[kde] Re: plasma-desktop (KDE factory) acting up?
- From: "phanisvara das" <listmail@xxxxxxxxxxxxxx>
- Date: Fri, 29 Oct 2010 15:25:32 +0530
On Fri, 29 Oct 2010 15:11:51 +0530, Duncan <1i5t5.duncan@xxxxxxx> wrote:
I've no idea what "KDE factory" is. Maybe "as shipped by upstream"?
What kde version?
i'm using KDE 4.5.2; you can get that as "KDE:/Release:/45" from
http://download.opensuse.org/repositories/KDE:/Release:/45/, or as
the factory version uses qt 4.7 and will turn into KDE 4.6 some time soon,
while release 45 uses qt 4.6 and will stay that way.
With 4.5.x here (currently 4.5.2 but I'm not sure if it was 4.5.2 when
this happened), I triggered something rather similar when I started
experimenting with adding activities, etc (it was for a reply to a list
post, in fact), and I had a plasma crash (initial plasma crash due to a
graphics related kernel bug on my particular hardware). After a couple
plasma crashes (triggered by the kernel bug), it was as if plasma decided
to create new versions of about three activities every time it was
restarted (new kde start, graceful plasma terminate and restart, crash,
didn't matter now), PLUS remembering the activities it had before, so I
very quickly developed a whole slew of activities.
I don't know what was causing it (after the initial trigger, anyway,
than presumably plasma doesn't react as well as it might to a partially
corrupted config), but I have a heavily enough customized plasma setup
that I didn't want to lose all of it with a clean config, so I was quite
reluctant to go that route.
So I used the bisect method to track it down to a specific file, then
into that file with a text editor...
The bisect method is a reasonably simple if boring "brute force" method
tracing a problem down. Many people use it, by various names, but it has
become popular lately by the name "bisect", as the git revision control
system has a tool by that name that automates the process in regard do
pinning a bug down to a specific commit. However, the technique works
well enough to narrow down the domain that it even has a popular social
game based on it -- "20 questions" -- you may have heard of it.
The idea is this. From outside of whatever is causing the problem (so
with a kde issue, from gnome or from a text login, without kde running,
for some things you may want to login as root, and do it with your whole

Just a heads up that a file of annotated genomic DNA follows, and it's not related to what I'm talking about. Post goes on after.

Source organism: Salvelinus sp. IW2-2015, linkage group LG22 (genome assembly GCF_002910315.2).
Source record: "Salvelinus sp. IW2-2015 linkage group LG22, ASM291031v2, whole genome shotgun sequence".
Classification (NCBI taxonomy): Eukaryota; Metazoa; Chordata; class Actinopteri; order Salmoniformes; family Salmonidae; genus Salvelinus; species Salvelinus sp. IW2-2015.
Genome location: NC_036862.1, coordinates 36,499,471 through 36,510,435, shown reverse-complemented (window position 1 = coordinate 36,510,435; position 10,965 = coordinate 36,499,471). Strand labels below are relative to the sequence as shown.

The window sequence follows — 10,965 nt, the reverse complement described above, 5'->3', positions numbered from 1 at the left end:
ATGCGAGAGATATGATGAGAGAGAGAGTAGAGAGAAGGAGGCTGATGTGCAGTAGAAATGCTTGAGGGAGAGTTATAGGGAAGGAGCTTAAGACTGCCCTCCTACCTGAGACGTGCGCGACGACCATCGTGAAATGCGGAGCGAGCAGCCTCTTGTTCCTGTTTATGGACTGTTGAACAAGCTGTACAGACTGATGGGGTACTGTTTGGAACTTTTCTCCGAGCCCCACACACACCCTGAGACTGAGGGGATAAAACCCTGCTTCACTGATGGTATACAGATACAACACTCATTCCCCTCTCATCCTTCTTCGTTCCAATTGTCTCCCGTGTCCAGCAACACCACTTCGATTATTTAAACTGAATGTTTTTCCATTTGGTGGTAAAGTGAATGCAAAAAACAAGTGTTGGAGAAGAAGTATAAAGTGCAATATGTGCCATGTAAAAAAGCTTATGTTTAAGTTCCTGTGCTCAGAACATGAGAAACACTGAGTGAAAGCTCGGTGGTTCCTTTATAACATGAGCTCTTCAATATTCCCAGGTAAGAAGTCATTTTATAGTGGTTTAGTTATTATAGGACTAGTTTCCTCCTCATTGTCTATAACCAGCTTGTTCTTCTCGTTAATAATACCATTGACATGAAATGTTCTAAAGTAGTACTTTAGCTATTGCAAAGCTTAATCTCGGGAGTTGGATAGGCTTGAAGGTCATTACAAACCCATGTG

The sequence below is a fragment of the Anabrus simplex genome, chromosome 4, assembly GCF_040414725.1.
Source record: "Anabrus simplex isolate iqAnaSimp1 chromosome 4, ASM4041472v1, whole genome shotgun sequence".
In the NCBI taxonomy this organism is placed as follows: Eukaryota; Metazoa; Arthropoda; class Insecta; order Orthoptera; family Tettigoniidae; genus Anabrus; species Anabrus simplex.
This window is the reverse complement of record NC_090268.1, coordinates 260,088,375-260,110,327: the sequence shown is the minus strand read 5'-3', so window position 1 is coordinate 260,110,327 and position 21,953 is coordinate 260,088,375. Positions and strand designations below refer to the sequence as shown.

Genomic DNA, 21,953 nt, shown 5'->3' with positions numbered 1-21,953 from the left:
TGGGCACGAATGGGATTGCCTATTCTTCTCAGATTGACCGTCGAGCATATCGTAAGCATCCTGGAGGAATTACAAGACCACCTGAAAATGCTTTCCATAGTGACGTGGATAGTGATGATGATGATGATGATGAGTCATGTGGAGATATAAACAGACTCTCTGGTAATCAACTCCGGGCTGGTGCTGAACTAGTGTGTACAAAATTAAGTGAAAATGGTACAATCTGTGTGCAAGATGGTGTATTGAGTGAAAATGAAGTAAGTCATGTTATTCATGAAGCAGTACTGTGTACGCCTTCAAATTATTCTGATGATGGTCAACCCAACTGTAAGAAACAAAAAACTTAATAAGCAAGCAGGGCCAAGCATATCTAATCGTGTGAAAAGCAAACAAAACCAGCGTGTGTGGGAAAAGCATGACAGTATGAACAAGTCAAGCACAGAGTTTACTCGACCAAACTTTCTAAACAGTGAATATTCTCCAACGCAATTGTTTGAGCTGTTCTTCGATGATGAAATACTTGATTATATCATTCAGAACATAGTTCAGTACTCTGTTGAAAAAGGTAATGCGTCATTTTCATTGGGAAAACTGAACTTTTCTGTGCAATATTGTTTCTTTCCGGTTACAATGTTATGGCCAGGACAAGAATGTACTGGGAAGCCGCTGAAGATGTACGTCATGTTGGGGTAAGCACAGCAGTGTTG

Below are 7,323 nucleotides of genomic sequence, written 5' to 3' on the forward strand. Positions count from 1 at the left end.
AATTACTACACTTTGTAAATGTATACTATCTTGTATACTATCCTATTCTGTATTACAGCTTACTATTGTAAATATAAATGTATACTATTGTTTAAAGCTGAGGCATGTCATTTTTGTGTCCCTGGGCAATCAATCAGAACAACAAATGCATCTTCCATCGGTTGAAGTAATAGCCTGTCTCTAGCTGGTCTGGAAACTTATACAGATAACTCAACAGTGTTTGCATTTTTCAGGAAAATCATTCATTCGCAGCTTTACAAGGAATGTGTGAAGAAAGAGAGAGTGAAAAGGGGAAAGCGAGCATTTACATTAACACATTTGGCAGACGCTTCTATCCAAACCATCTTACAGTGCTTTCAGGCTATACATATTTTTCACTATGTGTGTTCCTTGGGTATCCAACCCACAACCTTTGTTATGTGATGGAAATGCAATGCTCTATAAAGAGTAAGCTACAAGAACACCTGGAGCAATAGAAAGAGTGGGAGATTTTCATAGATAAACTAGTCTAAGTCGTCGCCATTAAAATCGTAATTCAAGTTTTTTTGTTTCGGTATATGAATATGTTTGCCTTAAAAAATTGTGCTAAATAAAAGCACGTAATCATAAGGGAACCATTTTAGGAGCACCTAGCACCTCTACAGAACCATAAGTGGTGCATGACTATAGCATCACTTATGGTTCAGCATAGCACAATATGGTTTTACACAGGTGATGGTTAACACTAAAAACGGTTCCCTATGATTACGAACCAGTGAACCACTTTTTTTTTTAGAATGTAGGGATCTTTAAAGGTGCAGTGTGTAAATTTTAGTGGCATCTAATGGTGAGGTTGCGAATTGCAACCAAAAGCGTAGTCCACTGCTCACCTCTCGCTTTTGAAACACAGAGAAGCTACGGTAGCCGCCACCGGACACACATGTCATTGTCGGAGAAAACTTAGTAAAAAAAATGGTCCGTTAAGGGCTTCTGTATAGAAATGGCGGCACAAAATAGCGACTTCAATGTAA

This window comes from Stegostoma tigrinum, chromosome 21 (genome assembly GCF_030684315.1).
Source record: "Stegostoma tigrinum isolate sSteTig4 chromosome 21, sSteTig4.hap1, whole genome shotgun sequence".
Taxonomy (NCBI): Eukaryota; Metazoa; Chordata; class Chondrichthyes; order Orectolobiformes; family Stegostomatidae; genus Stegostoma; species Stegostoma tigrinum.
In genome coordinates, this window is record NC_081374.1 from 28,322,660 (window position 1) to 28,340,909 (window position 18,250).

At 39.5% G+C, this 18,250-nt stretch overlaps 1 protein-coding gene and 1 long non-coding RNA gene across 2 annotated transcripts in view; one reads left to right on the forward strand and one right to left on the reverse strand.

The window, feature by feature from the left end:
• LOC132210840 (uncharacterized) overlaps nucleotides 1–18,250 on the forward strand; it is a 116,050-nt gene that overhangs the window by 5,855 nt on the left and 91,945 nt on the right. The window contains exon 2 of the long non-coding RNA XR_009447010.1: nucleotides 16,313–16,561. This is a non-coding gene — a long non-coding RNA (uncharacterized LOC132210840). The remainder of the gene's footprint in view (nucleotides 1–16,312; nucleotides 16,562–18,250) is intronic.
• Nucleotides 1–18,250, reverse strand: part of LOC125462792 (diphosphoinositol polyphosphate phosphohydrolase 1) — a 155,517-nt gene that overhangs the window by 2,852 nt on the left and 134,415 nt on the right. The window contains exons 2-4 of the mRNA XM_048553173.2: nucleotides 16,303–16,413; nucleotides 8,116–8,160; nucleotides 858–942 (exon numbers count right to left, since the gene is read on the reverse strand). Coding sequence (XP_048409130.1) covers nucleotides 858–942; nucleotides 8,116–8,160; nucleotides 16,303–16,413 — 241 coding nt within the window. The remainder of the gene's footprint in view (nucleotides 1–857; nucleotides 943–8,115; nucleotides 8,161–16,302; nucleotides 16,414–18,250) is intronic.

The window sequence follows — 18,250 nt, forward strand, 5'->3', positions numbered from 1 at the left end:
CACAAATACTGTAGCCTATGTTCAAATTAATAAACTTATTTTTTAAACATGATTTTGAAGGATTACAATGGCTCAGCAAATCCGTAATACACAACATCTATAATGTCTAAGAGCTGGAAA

user home dir), backup the existing config. To ensure that you're on the
right track, it's recommended to simply rename the whole thing (the
~/.kde dir, for instance) the first time, so it's starting fresh.
no need to remove/rename the whole .kde4 folder when plasma goes nuts.
everything in ~/.kde4/share/config starting with plasma*, plus all plasma*
directories under ~/.kde4/share/apps is sufficient to reset the whole
Then start whatever is causing the problem (kde, in this case), and see
the problem is gone. If it is, you've confirmed that you're on the right
Now, shut down the problem (kde, here) again, and remove anything created
from the initial test. Now split the problem space roughly in half.
about half the config back from backup, and repeat the test. Now, if the
problem is back, you know it's in the half you copied back. If it's not,
you know it's in the half you did NOT copy back.
If you copied the good half, you can leave it, and now copy back half of
what's left. If it was the bad half you copied, delete half of it, and
copy in the good half. Either way, you now have half of the config known
good and half bad, with the good half plus half of the bad half now in
Repeat the test again... and again... each time reducing the suspect area
by roughly half.
Eventually, you'll narrow it down to a suspect dir, then a subdir, then
If you customize like me, at any point you can decide, "OK, I can
what's left from here without too much problem, I'm done." But because I
like to actually find the problem, I generally keep going. The point at
which it gets down to an individual file is a natural point at which to
make that decision, because at that point you cease working with the